MORTGAGEE IN POSSESSION. Where a mortgagor has failed to repay the money due under his mortgage, and the mortgagee has taken into his own hands the collection of the rents and management of the property, he is a mortgagee in possession. A mort gagee, however, usually puts in a receiver to manage the estate and collect rents, as the mortgagee thereby avoids the liabilities to which he would be exposed by being a mortgagee in possession. A mortgagee in possession may be liable for any damages that occur, if he gives up possession without the consent of the mortgagor.
An equitable mortgagee by deposit of title deeds can take possession only after he has received the sanction of the Court.
By the Conveyancing and Law of Pro perty Act, 1881, Section 18, a mortgagee in possession shall have, if and as far as a contrary intention is not expressed in the mortgage deed, or otherwise in writing, power to make from time to time, an agri cultural or occupation lease for any term not exceeding twenty-one years ; a building lease for any term not exceeding ninety-nine years ; and every such lease shall be made to take effect in possession not later than twelve months after its date. Every such lease shall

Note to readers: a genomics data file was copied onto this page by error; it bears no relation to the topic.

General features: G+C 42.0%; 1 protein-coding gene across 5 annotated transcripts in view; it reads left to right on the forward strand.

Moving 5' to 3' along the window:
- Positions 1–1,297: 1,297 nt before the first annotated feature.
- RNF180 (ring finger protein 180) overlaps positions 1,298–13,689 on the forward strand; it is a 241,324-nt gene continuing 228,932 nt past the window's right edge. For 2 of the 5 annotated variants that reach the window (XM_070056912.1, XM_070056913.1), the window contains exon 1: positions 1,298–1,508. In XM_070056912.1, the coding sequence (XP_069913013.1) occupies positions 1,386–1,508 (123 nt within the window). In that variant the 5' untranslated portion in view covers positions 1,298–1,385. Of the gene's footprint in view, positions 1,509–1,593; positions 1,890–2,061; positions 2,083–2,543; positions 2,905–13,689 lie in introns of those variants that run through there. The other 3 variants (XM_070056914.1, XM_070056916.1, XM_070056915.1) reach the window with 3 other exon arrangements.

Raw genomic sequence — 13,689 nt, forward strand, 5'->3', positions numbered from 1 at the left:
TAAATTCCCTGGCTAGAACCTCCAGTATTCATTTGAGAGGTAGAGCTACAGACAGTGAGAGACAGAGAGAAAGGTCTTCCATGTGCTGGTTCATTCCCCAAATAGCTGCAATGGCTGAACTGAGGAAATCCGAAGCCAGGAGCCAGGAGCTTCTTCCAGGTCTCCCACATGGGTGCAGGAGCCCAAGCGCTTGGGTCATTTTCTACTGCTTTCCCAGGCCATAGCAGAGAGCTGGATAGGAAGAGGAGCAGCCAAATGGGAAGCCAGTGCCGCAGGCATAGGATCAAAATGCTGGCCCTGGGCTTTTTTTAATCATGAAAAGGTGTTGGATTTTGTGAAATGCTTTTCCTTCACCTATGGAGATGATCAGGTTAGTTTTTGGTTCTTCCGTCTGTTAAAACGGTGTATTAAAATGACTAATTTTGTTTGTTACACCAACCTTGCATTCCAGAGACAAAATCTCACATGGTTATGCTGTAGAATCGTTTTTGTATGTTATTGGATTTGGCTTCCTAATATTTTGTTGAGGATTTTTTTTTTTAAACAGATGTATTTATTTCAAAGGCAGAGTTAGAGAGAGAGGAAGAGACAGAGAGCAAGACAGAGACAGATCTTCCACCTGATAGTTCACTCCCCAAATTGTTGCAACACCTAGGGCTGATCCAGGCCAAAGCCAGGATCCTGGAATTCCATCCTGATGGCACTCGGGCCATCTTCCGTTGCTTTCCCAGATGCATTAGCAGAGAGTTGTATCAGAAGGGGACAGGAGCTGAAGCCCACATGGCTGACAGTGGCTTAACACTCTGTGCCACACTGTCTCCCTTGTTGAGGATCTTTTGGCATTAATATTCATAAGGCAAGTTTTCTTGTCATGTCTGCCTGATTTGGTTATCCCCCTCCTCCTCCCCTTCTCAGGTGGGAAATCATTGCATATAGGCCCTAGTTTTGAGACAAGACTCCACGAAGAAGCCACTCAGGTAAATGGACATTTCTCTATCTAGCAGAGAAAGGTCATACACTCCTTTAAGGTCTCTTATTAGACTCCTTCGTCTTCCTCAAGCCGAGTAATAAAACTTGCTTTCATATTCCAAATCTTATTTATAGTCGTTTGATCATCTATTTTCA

reserve the best rent that can reasonably be obtained, and shall contain a covenant by the lessee for payment of the rent and a condition of re-entry on the rent not being paid within a time therein specified not exceeding thirty days. Every such building lease shall be made in consideration of the lessee, or some person by whose direction the lease is granted, having erected, or agree ing to erect within not more than five years from the date of the lease, buildings, new or additional, or having improved or repaired buildings, or agreeing to improve or repair buildings within that time, or having exe cuted, or agreeing to execute within that time, on the land leased, an improvement for or in connection with building purposes. A nominal rent may be made payable for the first five years, or any less part of the term.